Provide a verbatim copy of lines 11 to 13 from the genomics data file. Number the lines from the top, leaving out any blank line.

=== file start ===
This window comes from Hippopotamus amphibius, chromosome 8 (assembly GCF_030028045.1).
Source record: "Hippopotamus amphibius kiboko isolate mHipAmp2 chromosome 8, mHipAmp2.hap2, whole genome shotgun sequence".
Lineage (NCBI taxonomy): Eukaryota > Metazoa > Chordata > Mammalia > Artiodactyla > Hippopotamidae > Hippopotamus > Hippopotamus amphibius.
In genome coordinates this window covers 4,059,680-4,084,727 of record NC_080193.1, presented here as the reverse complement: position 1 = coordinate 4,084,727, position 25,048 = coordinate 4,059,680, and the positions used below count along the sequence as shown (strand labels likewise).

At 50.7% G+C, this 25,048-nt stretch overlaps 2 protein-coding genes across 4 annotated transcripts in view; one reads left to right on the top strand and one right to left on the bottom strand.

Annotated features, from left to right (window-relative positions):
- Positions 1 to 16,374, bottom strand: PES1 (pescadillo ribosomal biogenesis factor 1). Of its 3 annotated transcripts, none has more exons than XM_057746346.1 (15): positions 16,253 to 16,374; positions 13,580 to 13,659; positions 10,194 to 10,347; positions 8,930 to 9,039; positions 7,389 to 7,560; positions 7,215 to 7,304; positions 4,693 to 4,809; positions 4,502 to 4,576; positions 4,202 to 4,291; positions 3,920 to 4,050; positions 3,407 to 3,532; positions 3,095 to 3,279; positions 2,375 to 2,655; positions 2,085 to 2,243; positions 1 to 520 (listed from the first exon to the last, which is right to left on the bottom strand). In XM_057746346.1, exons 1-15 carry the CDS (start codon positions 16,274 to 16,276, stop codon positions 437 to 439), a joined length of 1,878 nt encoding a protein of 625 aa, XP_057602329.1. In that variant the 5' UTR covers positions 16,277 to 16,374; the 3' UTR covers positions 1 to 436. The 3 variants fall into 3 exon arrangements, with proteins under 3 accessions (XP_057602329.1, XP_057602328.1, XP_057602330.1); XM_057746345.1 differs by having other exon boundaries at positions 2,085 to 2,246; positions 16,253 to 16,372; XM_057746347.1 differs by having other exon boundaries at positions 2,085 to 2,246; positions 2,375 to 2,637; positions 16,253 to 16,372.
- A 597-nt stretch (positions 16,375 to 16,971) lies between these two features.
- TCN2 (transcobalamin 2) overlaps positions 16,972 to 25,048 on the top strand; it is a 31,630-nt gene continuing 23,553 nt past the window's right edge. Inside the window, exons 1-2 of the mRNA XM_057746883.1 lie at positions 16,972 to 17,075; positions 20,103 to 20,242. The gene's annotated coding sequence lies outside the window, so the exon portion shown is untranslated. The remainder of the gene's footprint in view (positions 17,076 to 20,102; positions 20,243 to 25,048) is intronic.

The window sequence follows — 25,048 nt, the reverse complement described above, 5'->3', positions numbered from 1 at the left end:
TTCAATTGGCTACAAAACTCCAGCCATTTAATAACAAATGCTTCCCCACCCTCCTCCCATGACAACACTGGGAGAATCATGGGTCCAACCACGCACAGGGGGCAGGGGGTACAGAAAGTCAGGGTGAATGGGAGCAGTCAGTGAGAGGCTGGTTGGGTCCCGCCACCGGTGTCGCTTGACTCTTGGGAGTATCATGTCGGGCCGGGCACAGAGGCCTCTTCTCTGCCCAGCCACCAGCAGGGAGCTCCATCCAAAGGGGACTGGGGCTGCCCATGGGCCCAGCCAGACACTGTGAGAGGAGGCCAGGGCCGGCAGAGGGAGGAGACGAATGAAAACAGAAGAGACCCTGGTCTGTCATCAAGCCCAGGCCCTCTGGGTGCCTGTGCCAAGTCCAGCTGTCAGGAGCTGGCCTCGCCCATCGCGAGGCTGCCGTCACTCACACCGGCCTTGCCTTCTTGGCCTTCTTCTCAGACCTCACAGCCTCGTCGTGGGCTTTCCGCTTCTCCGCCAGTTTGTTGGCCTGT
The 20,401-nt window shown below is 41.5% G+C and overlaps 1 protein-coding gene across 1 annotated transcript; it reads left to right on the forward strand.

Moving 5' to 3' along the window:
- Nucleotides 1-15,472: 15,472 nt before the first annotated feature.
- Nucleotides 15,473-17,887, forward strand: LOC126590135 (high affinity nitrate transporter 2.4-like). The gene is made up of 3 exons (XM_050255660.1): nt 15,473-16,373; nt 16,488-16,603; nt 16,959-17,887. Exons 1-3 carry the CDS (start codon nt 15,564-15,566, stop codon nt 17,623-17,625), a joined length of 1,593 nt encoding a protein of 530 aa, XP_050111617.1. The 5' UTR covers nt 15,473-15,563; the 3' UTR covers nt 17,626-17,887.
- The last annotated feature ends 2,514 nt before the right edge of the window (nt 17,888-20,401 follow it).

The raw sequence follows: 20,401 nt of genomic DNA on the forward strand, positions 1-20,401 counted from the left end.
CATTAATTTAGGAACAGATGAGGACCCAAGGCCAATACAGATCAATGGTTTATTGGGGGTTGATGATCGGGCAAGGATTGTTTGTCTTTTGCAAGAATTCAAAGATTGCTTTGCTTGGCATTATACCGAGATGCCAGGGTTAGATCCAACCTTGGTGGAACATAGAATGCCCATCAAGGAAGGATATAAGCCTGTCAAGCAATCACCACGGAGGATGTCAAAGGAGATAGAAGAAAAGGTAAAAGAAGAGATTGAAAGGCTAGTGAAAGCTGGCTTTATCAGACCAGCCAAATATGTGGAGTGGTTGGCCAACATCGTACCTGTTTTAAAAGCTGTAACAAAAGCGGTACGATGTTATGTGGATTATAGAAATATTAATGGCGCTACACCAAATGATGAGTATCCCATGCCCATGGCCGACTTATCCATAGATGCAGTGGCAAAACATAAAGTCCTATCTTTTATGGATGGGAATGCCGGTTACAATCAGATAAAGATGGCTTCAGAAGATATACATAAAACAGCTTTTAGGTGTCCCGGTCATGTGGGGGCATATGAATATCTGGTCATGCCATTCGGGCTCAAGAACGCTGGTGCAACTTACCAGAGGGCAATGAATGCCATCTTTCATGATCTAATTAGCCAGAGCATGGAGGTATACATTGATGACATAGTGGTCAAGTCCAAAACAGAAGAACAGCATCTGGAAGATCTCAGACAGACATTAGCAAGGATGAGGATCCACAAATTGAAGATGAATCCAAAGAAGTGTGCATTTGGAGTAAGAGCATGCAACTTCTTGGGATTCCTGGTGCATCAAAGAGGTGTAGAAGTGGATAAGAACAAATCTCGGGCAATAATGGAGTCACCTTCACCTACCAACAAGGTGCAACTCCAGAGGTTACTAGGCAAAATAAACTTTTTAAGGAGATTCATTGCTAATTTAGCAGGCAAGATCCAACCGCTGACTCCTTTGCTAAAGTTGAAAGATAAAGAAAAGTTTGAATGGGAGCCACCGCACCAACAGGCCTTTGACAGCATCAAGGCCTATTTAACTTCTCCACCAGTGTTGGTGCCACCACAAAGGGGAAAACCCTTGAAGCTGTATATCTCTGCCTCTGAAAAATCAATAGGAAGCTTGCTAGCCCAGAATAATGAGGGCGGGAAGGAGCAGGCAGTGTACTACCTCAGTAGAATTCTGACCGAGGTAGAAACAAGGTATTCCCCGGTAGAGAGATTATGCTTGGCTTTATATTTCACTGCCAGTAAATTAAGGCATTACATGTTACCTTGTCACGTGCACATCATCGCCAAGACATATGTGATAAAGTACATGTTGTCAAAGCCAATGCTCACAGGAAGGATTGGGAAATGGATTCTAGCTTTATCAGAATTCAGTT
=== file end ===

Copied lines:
TTCAATTGGCTACAAAACTCCAGCCATTTAATAACAAATGCTTCCCCACCCTCCTCCCATGACAACACTGGGAGAATCATGGGTCCAACCACGCACAGGGGGCAGGGGGTACAGAAAGTCAGGGTGAATGGGAGCAGTCAGTGAGAGGCTGGTTGGGTCCCGCCACCGGTGTCGCTTGACTCTTGGGAGTATCATGTCGGGCCGGGCACAGAGGCCTCTTCTCTGCCCAGCCACCAGCAGGGAGCTCCATCCAAAGGGGACTGGGGCTGCCCATGGGCCCAGCCAGACACTGTGAGAGGAGGCCAGGGCCGGCAGAGGGAGGAGACGAATGAAAACAGAAGAGACCCTGGTCTGTCATCAAGCCCAGGCCCTCTGGGTGCCTGTGCCAAGTCCAGCTGTCAGGAGCTGGCCTCGCCCATCGCGAGGCTGCCGTCACTCACACCGGCCTTGCCTTCTTGGCCTTCTTCTCAGACCTCACAGCCTCGTCGTGGGCTTTCCGCTTCTCCGCCAGTTTGTTGGCCTGT
The 20,401-nt window shown below is 41.5% G+C and overlaps 1 protein-coding gene across 1 annotated transcript; it reads left to right on the forward strand.

Moving 5' to 3' along the window: